Asos and Primark set out new green pledges
Fashion firms Asos and Primark have announced new sustainability commitments, with both saying they will keep prices affordable.
Asos says it is aiming to achieve a net-zero impact on the environment by 2030.
Primark says its clothes will be made using recycled or “more sustainably sourced materials” by the same date.
The budget retailer has also promised to halve carbon emissions across its operations.
Critics warned, however, that these goals will be hard to track as fast-fashion supply chains often lack transparency.
On Thursday, Asos set out new environmental and social targets. They include:
- Reducing carbon emissions generated by its clothes production and deliveries
- Ensuring all of its own-brand products are made from sustainable or recycled materials by 2030
- Giving customers more information on its supply chain
- Recruiting a more diverse workforce, including 50% female representation across its leadership team
Its chief executive, Nick Beighton, told the BBC’s Today programme: “We need to work with our partners on this to offset any minimal cost increases we anticipate from doing this.”
He added that he expects more consumers to choose to shop with Asos based on those commitments.
“The responsibility for a sustainable future lies with all of us and businesses must lead the way,” he said.
In a statement, Primark also said it would design its clothes to be more durable so they can be recycled and last longer – without increasing its prices.
It said it would “pursue a living wage for workers in its supply chain”, but did not specify how much this wage would be in the countries where it has employees or when this would happen. Primark has 397 stores across 14 countries and employs about 70,000 people.
The company’s chief executive, Paul Marchant, said: “Sustainability shouldn’t be priced at a premium that only a minority can afford.
“Because of who we are, we believe we have the opportunity to make more sustainable fashion choices affordable to all.”
Primark said it would eliminate single-use plastics in its own operations, but it does not own the majority of factories which manufacture its clothes.
However, Noelle Hatley, lecturer in fashion business at Manchester Metropolitan University’s Fashion Institute, said that using language such as “ambitions” and “pursuing” was vague.
“They need to be setting measurable targets, how many suppliers and factories and by what date will living wages be paid?”
Over the next year, Primark said it would make all men’s, women’s and kids’ entry price point T-shirts from sustainably sourced cotton.
But Ms Hatley said that “without transparency of costings it is difficult to know how they can achieve this as the fast fashion business model relies on ‘unsustainable’ or ‘below real cost’ prices”.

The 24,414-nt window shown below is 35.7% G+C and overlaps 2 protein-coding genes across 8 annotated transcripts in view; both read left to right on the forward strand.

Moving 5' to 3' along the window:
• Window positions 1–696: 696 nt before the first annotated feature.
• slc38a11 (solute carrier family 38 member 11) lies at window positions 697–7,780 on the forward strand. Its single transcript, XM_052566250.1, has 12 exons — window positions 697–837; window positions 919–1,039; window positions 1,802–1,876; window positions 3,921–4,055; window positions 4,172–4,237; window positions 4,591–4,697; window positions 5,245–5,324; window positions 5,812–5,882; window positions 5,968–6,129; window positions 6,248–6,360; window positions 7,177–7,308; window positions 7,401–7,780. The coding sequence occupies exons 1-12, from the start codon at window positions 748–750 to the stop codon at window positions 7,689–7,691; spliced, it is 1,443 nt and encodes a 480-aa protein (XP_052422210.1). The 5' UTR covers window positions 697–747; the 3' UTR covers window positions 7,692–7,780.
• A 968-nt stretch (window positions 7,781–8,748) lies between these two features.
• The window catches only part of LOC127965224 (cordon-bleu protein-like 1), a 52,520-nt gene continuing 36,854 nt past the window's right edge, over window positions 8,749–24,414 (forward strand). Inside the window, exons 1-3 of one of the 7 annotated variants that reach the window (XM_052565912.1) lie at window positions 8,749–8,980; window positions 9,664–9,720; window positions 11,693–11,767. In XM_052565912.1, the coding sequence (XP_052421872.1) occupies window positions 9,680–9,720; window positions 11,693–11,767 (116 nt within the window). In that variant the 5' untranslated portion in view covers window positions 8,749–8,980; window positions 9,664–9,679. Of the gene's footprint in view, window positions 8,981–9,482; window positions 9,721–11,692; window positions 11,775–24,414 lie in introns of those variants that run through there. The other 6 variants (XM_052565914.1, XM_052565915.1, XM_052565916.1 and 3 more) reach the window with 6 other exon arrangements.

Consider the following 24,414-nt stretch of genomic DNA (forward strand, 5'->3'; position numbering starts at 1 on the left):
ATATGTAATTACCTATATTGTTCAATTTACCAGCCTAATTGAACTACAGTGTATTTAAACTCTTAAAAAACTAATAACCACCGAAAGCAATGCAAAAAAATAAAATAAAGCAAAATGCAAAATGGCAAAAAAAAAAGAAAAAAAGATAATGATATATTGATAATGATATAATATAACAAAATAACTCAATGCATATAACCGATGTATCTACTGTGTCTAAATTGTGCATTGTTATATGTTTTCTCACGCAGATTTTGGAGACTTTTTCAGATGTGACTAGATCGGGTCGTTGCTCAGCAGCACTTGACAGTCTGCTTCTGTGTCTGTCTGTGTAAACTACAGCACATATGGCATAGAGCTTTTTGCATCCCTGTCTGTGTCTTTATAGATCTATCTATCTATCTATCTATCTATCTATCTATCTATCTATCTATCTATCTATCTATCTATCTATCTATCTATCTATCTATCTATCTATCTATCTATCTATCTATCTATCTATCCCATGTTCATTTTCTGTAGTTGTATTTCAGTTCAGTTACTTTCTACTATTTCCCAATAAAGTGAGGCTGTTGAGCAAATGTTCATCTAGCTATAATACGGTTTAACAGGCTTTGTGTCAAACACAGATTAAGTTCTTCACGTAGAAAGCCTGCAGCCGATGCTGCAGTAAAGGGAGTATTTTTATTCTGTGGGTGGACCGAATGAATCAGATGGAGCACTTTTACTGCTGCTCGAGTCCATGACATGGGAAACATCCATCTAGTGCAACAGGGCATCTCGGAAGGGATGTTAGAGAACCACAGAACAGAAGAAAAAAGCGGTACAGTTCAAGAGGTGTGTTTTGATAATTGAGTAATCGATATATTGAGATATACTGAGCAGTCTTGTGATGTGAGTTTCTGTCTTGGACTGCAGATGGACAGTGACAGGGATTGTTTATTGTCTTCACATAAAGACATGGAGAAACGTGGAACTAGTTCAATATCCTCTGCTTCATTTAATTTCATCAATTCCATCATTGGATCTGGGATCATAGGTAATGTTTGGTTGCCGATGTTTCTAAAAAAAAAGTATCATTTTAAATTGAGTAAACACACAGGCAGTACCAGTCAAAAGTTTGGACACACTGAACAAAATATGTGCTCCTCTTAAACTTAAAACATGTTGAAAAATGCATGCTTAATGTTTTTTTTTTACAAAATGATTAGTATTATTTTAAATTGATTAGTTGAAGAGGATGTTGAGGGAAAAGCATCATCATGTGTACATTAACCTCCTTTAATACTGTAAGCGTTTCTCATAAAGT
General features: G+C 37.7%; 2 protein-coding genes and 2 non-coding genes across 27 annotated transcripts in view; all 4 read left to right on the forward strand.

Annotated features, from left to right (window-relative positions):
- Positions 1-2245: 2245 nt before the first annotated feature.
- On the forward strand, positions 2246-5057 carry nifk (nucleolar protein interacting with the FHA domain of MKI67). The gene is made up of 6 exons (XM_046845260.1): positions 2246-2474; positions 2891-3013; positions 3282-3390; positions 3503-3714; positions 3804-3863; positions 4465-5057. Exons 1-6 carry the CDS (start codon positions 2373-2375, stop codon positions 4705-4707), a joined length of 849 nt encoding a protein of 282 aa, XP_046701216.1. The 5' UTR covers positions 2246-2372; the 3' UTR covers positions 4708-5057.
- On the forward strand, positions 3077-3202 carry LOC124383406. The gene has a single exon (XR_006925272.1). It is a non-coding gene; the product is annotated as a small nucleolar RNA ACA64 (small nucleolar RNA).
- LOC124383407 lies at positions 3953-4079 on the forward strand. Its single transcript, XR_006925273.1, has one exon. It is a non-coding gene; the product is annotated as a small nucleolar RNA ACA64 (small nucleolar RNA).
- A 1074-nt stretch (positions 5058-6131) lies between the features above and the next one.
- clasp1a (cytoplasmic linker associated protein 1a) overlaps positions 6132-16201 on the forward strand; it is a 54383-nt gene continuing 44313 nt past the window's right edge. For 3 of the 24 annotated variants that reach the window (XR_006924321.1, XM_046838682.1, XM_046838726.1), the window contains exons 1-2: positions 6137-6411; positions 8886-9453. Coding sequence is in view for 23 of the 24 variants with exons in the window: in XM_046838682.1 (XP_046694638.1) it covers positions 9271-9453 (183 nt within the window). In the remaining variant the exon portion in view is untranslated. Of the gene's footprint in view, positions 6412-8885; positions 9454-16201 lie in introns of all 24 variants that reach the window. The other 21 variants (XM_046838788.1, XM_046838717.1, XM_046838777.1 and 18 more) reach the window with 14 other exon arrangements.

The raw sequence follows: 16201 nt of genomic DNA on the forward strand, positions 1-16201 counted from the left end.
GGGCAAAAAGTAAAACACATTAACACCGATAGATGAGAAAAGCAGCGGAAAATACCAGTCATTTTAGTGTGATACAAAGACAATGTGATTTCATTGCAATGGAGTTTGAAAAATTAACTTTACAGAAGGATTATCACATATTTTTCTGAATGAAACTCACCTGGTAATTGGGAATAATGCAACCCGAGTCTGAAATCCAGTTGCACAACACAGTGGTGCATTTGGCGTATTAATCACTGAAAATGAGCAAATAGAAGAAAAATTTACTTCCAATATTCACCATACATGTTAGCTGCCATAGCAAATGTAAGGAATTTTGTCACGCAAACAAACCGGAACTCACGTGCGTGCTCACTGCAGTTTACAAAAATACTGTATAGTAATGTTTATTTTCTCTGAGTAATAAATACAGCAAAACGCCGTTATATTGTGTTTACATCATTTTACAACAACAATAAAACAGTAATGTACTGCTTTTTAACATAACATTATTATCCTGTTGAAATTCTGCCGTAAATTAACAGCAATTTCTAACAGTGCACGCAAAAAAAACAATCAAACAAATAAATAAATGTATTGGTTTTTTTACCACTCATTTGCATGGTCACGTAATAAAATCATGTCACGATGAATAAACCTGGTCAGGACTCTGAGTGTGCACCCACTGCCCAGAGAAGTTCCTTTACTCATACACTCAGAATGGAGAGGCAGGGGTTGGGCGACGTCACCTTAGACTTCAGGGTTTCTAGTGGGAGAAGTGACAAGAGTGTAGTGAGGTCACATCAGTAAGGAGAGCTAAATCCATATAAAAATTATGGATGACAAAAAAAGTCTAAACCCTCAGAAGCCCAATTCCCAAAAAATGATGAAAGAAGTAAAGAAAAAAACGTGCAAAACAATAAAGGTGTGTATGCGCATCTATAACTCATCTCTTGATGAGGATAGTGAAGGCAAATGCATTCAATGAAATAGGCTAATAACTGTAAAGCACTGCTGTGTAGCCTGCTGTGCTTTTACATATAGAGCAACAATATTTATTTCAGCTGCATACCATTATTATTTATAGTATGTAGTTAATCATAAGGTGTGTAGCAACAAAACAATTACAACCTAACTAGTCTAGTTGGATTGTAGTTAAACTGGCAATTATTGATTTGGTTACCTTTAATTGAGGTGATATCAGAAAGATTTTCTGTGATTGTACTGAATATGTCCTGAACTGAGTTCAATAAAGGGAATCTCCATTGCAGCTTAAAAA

Though she said the announcement is encouraging, Ms Hatley added that if prices are being maintained, it “would be good for them to share how they are achieving this; for example, are they accepting a lower margin, or is the factory being paid the same for what could be more expensive materials?”
Kate Fletcher, research professor at the Centre for Sustainable Fashion at the University of the Arts London, said that the problem of fast-fashion is volume and questions remain about how Primark is going to put limits around how many pieces it produces.
“The real change comes with the detail not in the commitments and aspirations,” she said.
“What I’d like to see are details on what the real and living wages would be in different countries.”
Rana Plaza fire
Primark was one of a number of retailers that attracted strong criticism in 2013 after more than 1,100 workers were killed in the Rana Plaza factory in Bangladesh.
The Irish firm – which was one of 23 brands being produced at the garment factory – extended payments to victims and families affected. A worker in a Bangladeshi factory typically earns around 10p an hour.
It was one of the worst industrial accidents in recent memory and prompted more scrutiny of working conditions in garment factories.
The global fashion industry produced an estimated 2.1 billion tonnes of greenhouse gases in 2018, and uses more energy than both aviation and shipping combined. It also accounts for nearly 20% of waste water.
Asos was also criticised in a recent report by the Royal Society of Arts (RSA) that found that more than a third of items listed on its website were made entirely from new plastics.
The RSA pointed out that Asos had performed better than other firms such as Boohoo and Missguided, but said that fast fashion firms had more work to do.
In the UK, citizens buy more new clothes than any other European country and an estimated 350,000 tonnes of clothes end up in landfill every year.